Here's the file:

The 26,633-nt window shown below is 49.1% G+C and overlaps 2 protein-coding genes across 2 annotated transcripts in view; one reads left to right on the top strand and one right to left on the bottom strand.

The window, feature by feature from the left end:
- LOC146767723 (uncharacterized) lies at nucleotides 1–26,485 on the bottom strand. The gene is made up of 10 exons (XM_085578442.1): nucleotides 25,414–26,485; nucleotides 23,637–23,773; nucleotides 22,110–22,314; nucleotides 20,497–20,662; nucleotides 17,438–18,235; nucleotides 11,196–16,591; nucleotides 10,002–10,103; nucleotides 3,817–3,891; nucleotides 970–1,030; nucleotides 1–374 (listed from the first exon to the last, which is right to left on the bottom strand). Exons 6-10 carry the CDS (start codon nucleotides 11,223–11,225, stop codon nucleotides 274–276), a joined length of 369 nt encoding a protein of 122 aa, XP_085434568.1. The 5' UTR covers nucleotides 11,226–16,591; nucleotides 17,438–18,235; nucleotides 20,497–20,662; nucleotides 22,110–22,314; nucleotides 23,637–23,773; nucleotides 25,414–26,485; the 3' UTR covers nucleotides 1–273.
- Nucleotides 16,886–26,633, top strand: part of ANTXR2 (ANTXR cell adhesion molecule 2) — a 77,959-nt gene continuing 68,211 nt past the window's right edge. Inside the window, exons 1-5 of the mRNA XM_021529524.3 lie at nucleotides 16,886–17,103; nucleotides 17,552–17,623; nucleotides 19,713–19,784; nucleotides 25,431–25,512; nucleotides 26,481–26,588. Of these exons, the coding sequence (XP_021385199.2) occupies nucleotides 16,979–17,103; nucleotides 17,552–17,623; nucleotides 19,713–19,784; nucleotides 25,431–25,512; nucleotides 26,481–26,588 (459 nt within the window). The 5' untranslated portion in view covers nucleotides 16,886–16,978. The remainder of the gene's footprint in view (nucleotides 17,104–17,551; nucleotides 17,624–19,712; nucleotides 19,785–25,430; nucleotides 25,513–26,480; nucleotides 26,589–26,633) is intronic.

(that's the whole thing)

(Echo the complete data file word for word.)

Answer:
The 26,633-nt window shown below is 49.1% G+C and overlaps 2 protein-coding genes across 2 annotated transcripts in view; one reads left to right on the top strand and one right to left on the bottom strand.

The window, feature by feature from the left end:
- LOC146767723 (uncharacterized) lies at nucleotides 1–26,485 on the bottom strand. The gene is made up of 10 exons (XM_085578442.1): nucleotides 25,414–26,485; nucleotides 23,637–23,773; nucleotides 22,110–22,314; nucleotides 20,497–20,662; nucleotides 17,438–18,235; nucleotides 11,196–16,591; nucleotides 10,002–10,103; nucleotides 3,817–3,891; nucleotides 970–1,030; nucleotides 1–374 (listed from the first exon to the last, which is right to left on the bottom strand). Exons 6-10 carry the CDS (start codon nucleotides 11,223–11,225, stop codon nucleotides 274–276), a joined length of 369 nt encoding a protein of 122 aa, XP_085434568.1. The 5' UTR covers nucleotides 11,226–16,591; nucleotides 17,438–18,235; nucleotides 20,497–20,662; nucleotides 22,110–22,314; nucleotides 23,637–23,773; nucleotides 25,414–26,485; the 3' UTR covers nucleotides 1–273.
- Nucleotides 16,886–26,633, top strand: part of ANTXR2 (ANTXR cell adhesion molecule 2) — a 77,959-nt gene continuing 68,211 nt past the window's right edge. Inside the window, exons 1-5 of the mRNA XM_021529524.3 lie at nucleotides 16,886–17,103; nucleotides 17,552–17,623; nucleotides 19,713–19,784; nucleotides 25,431–25,512; nucleotides 26,481–26,588. Of these exons, the coding sequence (XP_021385199.2) occupies nucleotides 16,979–17,103; nucleotides 17,552–17,623; nucleotides 19,713–19,784; nucleotides 25,431–25,512; nucleotides 26,481–26,588 (459 nt within the window). The 5' untranslated portion in view covers nucleotides 16,886–16,978. The remainder of the gene's footprint in view (nucleotides 17,104–17,551; nucleotides 17,624–19,712; nucleotides 19,785–25,430; nucleotides 25,513–26,480; nucleotides 26,589–26,633) is intronic.